By Ken Akehurst and David Mamaril Horowitz
Ocean Campus’s Creative Arts Extension Building experienced power outages on the mornings of Aug. 23 and Aug. 28, resulting in 89 relocated and 12 canceled classes, according to relocation schedules created by Dean of Instruction Lillian Marrujo-Duck.
Since the building’s transformer stopped working on June 27, the Buildings and Grounds department has consecutively installed three generators behind the building to supply it electricity.
“I’m operating one lecture behind,” said Professor Mark Piper, whose History of Mexico class was cancelled on Aug. 23 and relocated on Aug. 28. “I’ve got to throw all my testing and homework requirements off, or I have to chop something out to accommodate the loss of that class.”
The management of the outages underscored how Buildings and Grounds must go above and beyond to service decrepit facilities when working with limited resources.
“We’re here for the students,” Buildings and Grounds Superintendent Jimmy Kirk said. “We know that equipment is going to fail. The thing is that when it’s unpredictable, we have to work within the constraints that we have to get things done.”
Insufficient Resources Amid Deferred Needs
Buildings and Grounds ordered a new transformer for over $100,000, but Kirk estimated it will take until the end of October to complete its installation. Meanwhile, renting consecutive generators has cost the college about $5,000 so far, Kirk said.
“Our facilities team is doing their best; regrettably, they are significantly understaffed at this time,” Media Relations Director Connie Chan said.
The facilities department in 2016 had identified $450 million in needs that were deferred due insufficient funding, according to a facilities committee capital plan update. Last spring, Facilities Vice Chancellor Dr. Reuben Smith told The Guardsman the facilities department had a backlog of more than 4,000 work order requests.
Today, Buildings and Grounds has 10 engineers on staff as well as a chief engineer and senior engineer. From 6 a.m. to 10 p.m., the department services Ocean Campus and the college’s eight other centers, which encompass over a million square feet of architecture.
“Our crew is working very hard,” Kirk said. “They’re doing overtime, all the time.”
Outage after outage
The Creative Arts Extension Building’s original transformer stopped working on June 27 because of a failed coil. Buildings and Grounds found water inside the transformer room on the same day but have not yet identified the reason for the coil’s failure.
Shortly after the transformer failed, the department installed a substandard generator due to the luck of the draw with the rental company, Kirk said.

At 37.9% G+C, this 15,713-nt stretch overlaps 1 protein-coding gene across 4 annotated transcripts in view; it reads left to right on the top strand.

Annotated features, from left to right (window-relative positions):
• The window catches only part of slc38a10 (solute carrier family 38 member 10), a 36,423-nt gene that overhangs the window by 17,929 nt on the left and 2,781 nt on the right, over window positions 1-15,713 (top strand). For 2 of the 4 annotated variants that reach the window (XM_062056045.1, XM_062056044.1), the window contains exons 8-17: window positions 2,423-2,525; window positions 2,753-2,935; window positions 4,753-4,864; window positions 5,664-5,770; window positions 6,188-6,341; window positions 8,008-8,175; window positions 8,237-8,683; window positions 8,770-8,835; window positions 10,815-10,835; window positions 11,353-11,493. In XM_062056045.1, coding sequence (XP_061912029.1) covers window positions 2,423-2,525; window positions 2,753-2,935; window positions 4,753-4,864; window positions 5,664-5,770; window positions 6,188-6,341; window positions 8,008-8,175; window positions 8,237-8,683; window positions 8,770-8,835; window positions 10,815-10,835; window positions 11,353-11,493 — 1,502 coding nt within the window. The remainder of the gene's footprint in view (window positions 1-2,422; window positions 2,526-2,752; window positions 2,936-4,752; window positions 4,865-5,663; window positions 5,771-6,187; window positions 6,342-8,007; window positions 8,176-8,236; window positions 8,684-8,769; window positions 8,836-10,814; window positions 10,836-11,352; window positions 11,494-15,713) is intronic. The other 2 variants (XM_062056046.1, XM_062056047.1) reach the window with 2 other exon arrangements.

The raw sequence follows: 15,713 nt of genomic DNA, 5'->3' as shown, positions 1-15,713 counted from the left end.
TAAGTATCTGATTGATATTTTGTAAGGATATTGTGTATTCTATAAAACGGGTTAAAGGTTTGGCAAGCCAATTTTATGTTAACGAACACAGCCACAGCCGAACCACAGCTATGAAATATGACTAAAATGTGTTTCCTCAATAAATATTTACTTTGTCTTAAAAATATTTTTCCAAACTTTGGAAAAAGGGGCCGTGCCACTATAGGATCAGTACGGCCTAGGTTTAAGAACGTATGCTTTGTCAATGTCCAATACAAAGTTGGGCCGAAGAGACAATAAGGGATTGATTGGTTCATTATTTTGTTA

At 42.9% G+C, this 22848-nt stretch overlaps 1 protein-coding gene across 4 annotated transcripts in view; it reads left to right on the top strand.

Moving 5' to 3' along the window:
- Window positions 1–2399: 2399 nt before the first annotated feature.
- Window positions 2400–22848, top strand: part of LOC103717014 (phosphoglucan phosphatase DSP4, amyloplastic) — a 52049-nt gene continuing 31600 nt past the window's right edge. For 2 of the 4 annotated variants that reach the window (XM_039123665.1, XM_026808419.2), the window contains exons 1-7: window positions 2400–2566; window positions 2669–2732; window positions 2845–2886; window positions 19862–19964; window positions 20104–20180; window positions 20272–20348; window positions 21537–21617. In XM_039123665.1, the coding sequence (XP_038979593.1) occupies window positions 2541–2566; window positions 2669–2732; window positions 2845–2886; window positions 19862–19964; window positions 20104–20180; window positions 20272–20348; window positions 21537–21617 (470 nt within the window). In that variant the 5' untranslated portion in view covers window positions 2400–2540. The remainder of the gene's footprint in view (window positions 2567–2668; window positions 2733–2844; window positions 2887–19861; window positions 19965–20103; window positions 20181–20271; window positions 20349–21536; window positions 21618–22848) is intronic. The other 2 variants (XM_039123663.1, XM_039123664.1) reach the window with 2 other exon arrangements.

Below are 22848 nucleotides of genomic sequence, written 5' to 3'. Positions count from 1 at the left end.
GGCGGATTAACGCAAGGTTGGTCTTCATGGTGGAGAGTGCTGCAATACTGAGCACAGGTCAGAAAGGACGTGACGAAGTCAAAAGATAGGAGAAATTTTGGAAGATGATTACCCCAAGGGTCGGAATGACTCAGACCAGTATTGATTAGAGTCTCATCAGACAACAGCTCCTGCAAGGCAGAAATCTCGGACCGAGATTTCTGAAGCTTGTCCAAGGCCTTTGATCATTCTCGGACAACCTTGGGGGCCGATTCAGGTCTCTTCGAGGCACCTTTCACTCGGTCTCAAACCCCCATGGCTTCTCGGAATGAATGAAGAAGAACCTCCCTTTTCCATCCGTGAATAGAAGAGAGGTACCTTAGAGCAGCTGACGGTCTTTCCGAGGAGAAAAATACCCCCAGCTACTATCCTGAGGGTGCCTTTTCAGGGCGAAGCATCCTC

A few days later, the department installed a second generator that lasted until Aug. 23.
Kirk said that a battery cable had vibrated loose off of its terminal due to prolonged use. Although rumors of attempted theft circulated the building, nothing indicated theft, Kirk said. The department replaced the battery cable and had the building running by 12:45 p.m., according to an email to faculty by Marrujo-Duck.
From the night of Aug. 27 to the following afternoon, the generator failed again because the truck of United Rentals — the company providing the generator fuel — broke down, Kirk said.
A third generator was installed by 4:30 p.m. on Aug. 28, and Marrujo-Duck managed to relocate every class.
All three generators were installed behind the Creative Arts Extension Building without any fencing, drawing concerns from faculty within the building.
“If you took a knife to it, you would electrify yourself and die immediately,” said Dana Jae Labrecque, a Broadcast Electronic Media Arts professor who has studied electrical currents.
One side of the current generator is connected to the Creative Arts Extension Building by electrical cords, which are covered in yellow tape. The other side of the generator has a hook that attaches to vehicles.
Kirk said putting a permanent fence around the generator is an option, and Buildings and Grounds has a fence installation company that will eventually be on campus. The company could examine the generator area to determine if installing a fence around it is feasible, but Kirk does not know when that would be.
Moreover, Kirk said if someone was intent on damaging that generator, a fence wouldn’t stop them.
“Anyone can drive up and hitch it off,” Labrecque said. “A fence would at least fend off any petty criminal from attempting vandalism.”